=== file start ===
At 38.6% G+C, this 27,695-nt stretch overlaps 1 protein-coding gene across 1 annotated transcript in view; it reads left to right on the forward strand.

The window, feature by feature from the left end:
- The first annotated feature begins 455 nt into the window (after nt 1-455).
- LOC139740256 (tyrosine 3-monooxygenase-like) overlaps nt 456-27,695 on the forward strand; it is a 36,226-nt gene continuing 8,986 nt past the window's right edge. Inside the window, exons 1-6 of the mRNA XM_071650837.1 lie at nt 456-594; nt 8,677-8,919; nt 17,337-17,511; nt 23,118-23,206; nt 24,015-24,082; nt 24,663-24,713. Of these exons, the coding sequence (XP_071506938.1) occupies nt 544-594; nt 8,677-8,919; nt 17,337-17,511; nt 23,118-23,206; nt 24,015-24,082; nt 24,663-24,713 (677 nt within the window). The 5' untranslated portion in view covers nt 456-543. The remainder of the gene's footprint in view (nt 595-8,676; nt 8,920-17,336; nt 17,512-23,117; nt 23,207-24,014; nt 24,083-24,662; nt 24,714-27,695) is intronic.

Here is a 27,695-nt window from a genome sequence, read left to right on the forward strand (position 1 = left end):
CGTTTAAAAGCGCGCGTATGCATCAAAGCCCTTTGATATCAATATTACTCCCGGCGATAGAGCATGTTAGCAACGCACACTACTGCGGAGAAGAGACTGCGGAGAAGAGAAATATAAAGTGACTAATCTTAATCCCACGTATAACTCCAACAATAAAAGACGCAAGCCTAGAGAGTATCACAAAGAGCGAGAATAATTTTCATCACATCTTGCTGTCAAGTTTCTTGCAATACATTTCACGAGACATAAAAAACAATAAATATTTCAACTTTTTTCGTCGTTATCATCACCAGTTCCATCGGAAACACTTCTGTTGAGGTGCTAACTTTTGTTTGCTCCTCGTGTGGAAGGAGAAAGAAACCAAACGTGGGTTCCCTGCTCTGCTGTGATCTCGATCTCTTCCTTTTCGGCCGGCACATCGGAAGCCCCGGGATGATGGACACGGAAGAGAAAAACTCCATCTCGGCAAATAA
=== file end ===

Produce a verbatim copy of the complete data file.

At 38.6% G+C, this 27,695-nt stretch overlaps 1 protein-coding gene across 1 annotated transcript in view; it reads left to right on the forward strand.

The window, feature by feature from the left end:
- The first annotated feature begins 455 nt into the window (after nt 1-455).
- LOC139740256 (tyrosine 3-monooxygenase-like) overlaps nt 456-27,695 on the forward strand; it is a 36,226-nt gene continuing 8,986 nt past the window's right edge. Inside the window, exons 1-6 of the mRNA XM_071650837.1 lie at nt 456-594; nt 8,677-8,919; nt 17,337-17,511; nt 23,118-23,206; nt 24,015-24,082; nt 24,663-24,713. Of these exons, the coding sequence (XP_071506938.1) occupies nt 544-594; nt 8,677-8,919; nt 17,337-17,511; nt 23,118-23,206; nt 24,015-24,082; nt 24,663-24,713 (677 nt within the window). The 5' untranslated portion in view covers nt 456-543. The remainder of the gene's footprint in view (nt 595-8,676; nt 8,920-17,336; nt 17,512-23,117; nt 23,207-24,014; nt 24,083-24,662; nt 24,714-27,695) is intronic.

Here is a 27,695-nt window from a genome sequence, read left to right on the forward strand (position 1 = left end):
CGTTTAAAAGCGCGCGTATGCATCAAAGCCCTTTGATATCAATATTACTCCCGGCGATAGAGCATGTTAGCAACGCACACTACTGCGGAGAAGAGACTGCGGAGAAGAGAAATATAAAGTGACTAATCTTAATCCCACGTATAACTCCAACAATAAAAGACGCAAGCCTAGAGAGTATCACAAAGAGCGAGAATAATTTTCATCACATCTTGCTGTCAAGTTTCTTGCAATACATTTCACGAGACATAAAAAACAATAAATATTTCAACTTTTTTCGTCGTTATCATCACCAGTTCCATCGGAAACACTTCTGTTGAGGTGCTAACTTTTGTTTGCTCCTCGTGTGGAAGGAGAAAGAAACCAAACGTGGGTTCCCTGCTCTGCTGTGATCTCGATCTCTTCCTTTTCGGCCGGCACATCGGAAGCCCCGGGATGATGGACACGGAAGAGAAAAACTCCATCTCGGCAAATAA